Java House, 31st March 2019, 6:45pm.
A conversation is about to take place. Tomorrow everything will be different, said Liam.
With City Island erupting from London’s lard, mud and muscle, we gather in this place, not quite an island itself but not the city either. On this peninsula, where factory workers, drivers and engineers once gathered, we now eat, sweat and sleep, snuggled in the crooks of Bow Creek. Right next door, on Limmo peninsula, birds, toads and others breed feed.
I’d like to have seen this place when it was still a mess, maybe. Maybe we’d have played together. From what I hear it was PURA factories and parties. The setting sun delivers one last golden night. The question this evening is what do we do tomorrow?
To the sound of Sleep Walk by Santo and Johnny, guests begin to take a seat.
In this bare room the wooden round table seems more welcoming. I observe Nicholas, frowning as he realises the Isla Negra Merlot is a screw cap rather
than a cork bottle. The cheap, red metal cap and its cheap red metal skirt are boring. They peel too easily. The manufacturer’s cost-efficient attempt to mimic the traditional capsule of a wine bottle is a skeuomorphic deceit that has its consequences. No more anticipation around the twists and pulls of a corkscrew. No more loud pop when the weathered cork is plucked from its glass neck.
And no more testing; just straight pouring.
The funny thing about East London is that it’s always been a spiritual home for a lot of cultures, said Gavin.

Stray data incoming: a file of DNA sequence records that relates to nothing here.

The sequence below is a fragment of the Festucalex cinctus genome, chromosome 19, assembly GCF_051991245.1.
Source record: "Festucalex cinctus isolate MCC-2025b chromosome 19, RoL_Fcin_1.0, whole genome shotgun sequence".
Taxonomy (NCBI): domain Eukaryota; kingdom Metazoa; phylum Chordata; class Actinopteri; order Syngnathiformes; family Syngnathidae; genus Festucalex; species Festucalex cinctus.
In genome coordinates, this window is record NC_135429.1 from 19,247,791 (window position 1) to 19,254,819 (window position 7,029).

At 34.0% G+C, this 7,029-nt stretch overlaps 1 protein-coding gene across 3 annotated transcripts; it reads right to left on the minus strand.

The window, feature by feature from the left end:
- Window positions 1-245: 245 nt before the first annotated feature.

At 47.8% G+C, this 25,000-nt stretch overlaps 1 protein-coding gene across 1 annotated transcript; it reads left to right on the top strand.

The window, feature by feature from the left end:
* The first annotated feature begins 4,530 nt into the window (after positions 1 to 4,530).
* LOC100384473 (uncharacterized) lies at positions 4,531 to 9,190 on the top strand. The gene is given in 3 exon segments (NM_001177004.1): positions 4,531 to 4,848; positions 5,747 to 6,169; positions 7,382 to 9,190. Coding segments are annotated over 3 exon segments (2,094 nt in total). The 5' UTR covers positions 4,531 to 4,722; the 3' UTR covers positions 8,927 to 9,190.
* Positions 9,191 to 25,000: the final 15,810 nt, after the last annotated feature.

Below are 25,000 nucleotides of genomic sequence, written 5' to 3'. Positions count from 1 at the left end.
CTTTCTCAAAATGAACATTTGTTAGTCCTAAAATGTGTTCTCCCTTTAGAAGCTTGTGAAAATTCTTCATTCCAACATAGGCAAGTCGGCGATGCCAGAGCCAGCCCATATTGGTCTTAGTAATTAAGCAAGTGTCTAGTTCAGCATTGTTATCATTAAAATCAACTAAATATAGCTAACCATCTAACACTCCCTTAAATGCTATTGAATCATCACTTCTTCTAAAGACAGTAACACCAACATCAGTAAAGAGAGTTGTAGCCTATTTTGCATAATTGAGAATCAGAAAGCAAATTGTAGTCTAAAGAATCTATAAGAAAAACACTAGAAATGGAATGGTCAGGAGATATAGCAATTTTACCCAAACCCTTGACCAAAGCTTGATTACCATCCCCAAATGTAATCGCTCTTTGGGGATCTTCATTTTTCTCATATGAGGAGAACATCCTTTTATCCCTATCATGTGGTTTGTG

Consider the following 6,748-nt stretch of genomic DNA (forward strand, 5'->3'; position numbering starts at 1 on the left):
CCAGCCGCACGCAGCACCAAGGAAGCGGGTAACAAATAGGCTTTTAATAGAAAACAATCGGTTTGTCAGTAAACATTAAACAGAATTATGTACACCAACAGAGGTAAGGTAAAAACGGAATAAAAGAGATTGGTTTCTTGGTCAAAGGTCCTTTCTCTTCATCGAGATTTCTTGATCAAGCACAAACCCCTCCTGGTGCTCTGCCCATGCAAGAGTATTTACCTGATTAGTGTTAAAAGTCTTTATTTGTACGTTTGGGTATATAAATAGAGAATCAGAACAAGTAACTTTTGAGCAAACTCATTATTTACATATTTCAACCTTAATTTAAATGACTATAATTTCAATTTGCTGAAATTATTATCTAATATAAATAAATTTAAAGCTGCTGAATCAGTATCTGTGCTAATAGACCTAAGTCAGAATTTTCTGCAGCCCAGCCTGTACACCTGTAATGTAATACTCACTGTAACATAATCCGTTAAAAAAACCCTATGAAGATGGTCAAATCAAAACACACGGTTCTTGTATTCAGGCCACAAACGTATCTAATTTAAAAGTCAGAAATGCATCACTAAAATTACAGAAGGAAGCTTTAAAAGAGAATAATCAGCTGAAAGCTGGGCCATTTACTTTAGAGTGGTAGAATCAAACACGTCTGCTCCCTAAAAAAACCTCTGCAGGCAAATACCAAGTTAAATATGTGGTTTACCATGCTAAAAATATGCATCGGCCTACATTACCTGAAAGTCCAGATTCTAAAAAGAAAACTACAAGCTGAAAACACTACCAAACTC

There has been and always will be a lot going on here. To squint too hard at the future isn’t healthy. But to cling to the past is to mythologise, and we all agree we have enough on our plate right now.
Believe. No pessimist ever discovered the secrets of the stars, or sailed to an uncharted island, or opened a new heaven to the human spirit, said Helen.
Yes, I can’t agree more. I want to pack up and leave. Who can afford to live here, let alone be an artist. For a worrier, these are dark days.
7pm reminder: Fertilior seges est alieno semper in arvo, Desiderius Erasmus Roterodamus. Don’t forget this you fool!
As I was saying, I spend too much time defining myself in opposition to others. I’m not selfish, I’m not lonely, I don’t want Brexit. I mean I... i...
– Hell is the other, interrupted Jean. The haunting echoes of Johnny’s steel guitar bounced off the concrete walls, the missing lyrics adding to the sense of nostalgia.
It’s well known. If you could just hide, isolate yourself and be free of the Look, then, my friend, you could be your true self. But be careful of what you wish for. Just ask Old Blighty or Bob Maitland or that twat Robinson Crusoe. Wasn’t it Bob who proclaimed I am the island?
Is Bobba here tonight?
Non, replied Nicholas. He iz not. But I am. And this is what I have to say. Your island is surrounded by water, and not unnaturally its inhabitants are affected by the nature of the element in which they live. Unsubstantial fantasies slide
easily into their minds. They think their dreams to be visions, and their visions to be divine. We cannot blame them, for such is the nature of their land. I have often noticed that the English are greater dreamers than the French.
Ah! coughed Akutagawa, that reminds me of an amusing irony to Napoleon’s life, if you’ll indulge me. While still a student, Napoleon had written on the last page of his geography book: “St Helena. Small island.” This may have been what we call a coincidence, but the thought must certainly have aroused terror in him in his last days!
At this point everyone laughed and for a moment all was best in the best of worlds.
Chris Rawcliffe is a visual artist and curator. He founded Project/Number in 2010 and is currently artistic director at Forma